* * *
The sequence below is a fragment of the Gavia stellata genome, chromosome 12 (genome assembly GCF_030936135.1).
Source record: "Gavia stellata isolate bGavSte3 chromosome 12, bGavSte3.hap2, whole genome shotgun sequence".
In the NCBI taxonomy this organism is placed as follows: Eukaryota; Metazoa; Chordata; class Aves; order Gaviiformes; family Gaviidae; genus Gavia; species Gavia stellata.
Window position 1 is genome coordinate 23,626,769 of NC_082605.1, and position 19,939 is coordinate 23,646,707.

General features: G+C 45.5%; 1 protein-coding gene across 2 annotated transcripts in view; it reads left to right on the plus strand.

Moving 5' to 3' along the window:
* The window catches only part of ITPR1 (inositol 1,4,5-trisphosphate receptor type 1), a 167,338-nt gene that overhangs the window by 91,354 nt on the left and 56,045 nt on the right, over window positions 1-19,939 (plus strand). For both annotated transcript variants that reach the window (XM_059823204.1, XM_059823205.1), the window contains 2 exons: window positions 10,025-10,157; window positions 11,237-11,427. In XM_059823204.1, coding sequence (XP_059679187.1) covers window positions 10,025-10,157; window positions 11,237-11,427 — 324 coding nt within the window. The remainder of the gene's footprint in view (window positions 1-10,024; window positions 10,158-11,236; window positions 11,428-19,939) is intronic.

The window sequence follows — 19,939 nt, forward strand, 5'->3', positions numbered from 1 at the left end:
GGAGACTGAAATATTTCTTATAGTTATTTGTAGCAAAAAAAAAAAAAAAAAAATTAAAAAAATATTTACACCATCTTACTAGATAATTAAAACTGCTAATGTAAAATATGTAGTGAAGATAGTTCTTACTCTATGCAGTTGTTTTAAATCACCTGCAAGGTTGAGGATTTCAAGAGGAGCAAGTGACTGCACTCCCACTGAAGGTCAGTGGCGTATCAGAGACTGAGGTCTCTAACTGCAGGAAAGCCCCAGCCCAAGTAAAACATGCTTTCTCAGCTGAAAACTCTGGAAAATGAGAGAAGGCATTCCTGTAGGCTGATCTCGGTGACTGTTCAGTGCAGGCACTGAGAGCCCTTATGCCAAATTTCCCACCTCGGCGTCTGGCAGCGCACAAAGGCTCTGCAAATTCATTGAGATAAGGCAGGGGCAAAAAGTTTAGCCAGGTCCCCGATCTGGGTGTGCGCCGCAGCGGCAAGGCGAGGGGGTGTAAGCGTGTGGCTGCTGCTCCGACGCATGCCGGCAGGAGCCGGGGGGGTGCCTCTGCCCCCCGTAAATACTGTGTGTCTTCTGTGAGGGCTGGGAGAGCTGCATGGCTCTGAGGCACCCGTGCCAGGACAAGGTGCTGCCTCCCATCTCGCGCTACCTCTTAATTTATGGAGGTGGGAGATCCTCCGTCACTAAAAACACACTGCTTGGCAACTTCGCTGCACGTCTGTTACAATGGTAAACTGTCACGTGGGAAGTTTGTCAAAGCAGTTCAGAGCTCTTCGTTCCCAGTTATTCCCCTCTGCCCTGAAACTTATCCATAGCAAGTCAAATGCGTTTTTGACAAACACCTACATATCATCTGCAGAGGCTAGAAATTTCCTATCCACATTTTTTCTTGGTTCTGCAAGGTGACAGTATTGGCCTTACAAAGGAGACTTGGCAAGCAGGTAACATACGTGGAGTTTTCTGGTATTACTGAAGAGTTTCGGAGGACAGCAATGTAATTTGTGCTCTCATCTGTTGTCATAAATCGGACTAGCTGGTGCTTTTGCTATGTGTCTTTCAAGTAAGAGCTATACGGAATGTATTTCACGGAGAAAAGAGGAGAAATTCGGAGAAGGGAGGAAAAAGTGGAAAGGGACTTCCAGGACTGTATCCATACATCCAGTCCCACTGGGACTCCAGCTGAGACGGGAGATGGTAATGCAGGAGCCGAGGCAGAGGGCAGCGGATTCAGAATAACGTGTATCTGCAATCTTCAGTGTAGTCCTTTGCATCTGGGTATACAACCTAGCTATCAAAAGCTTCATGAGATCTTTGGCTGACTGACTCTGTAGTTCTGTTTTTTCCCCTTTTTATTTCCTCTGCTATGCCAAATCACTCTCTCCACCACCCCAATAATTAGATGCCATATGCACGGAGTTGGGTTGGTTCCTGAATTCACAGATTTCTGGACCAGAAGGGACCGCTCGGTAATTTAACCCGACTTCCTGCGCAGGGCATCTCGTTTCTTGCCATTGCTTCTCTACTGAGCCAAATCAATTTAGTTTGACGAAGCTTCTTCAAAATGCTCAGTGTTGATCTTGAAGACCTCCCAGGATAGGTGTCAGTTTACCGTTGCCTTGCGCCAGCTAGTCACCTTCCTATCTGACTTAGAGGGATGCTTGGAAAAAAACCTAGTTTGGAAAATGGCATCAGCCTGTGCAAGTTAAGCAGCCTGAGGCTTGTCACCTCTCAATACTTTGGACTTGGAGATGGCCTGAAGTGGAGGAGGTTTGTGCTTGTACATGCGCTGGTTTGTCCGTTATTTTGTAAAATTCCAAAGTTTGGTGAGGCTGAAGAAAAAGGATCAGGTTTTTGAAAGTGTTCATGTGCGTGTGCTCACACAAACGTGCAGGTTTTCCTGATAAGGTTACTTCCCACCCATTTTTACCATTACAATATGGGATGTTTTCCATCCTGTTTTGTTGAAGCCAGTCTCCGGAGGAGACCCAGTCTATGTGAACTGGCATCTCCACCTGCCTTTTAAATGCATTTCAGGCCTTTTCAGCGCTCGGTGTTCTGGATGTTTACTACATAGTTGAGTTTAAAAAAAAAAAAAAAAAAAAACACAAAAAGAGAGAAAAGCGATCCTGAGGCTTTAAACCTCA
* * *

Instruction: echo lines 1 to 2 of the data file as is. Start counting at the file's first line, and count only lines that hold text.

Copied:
The sequence below is a fragment of the Gavia stellata genome, chromosome 12 (genome assembly GCF_030936135.1).
Source record: "Gavia stellata isolate bGavSte3 chromosome 12, bGavSte3.hap2, whole genome shotgun sequence".